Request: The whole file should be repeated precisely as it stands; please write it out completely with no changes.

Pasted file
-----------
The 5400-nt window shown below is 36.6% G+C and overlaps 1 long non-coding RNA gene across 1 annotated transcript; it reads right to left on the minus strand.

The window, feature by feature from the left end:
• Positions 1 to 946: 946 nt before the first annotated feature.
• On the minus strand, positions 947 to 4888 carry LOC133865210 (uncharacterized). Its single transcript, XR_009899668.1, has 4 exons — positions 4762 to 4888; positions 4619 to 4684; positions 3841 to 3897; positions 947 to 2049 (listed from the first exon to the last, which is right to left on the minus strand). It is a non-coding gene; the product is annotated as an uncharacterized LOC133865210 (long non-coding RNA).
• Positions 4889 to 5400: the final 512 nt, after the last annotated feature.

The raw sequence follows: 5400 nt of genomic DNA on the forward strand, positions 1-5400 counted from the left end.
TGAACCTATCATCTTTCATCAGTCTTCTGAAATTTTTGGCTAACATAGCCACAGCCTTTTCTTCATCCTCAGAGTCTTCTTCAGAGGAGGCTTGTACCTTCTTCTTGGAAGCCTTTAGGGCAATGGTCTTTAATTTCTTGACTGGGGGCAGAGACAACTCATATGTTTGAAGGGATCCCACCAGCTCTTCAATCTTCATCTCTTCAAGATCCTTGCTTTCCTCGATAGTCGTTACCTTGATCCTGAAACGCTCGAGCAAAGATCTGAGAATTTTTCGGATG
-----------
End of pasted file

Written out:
The 5400-nt window shown below is 36.6% G+C and overlaps 1 long non-coding RNA gene across 1 annotated transcript; it reads right to left on the minus strand.

The window, feature by feature from the left end:
• Positions 1 to 946: 946 nt before the first annotated feature.
• On the minus strand, positions 947 to 4888 carry LOC133865210 (uncharacterized). Its single transcript, XR_009899668.1, has 4 exons — positions 4762 to 4888; positions 4619 to 4684; positions 3841 to 3897; positions 947 to 2049 (listed from the first exon to the last, which is right to left on the minus strand). It is a non-coding gene; the product is annotated as an uncharacterized LOC133865210 (long non-coding RNA).
• Positions 4889 to 5400: the final 512 nt, after the last annotated feature.

The raw sequence follows: 5400 nt of genomic DNA on the forward strand, positions 1-5400 counted from the left end.
TGAACCTATCATCTTTCATCAGTCTTCTGAAATTTTTGGCTAACATAGCCACAGCCTTTTCTTCATCCTCAGAGTCTTCTTCAGAGGAGGCTTGTACCTTCTTCTTGGAAGCCTTTAGGGCAATGGTCTTTAATTTCTTGACTGGGGGCAGAGACAACTCATATGTTTGAAGGGATCCCACCAGCTCTTCAATCTTCATCTCTTCAAGATCCTTGCTTTCCTCGATAGTCGTTACCTTGATCCTGAAACGCTCGAGCAAAGATCTGAGAATTTTTCGGATG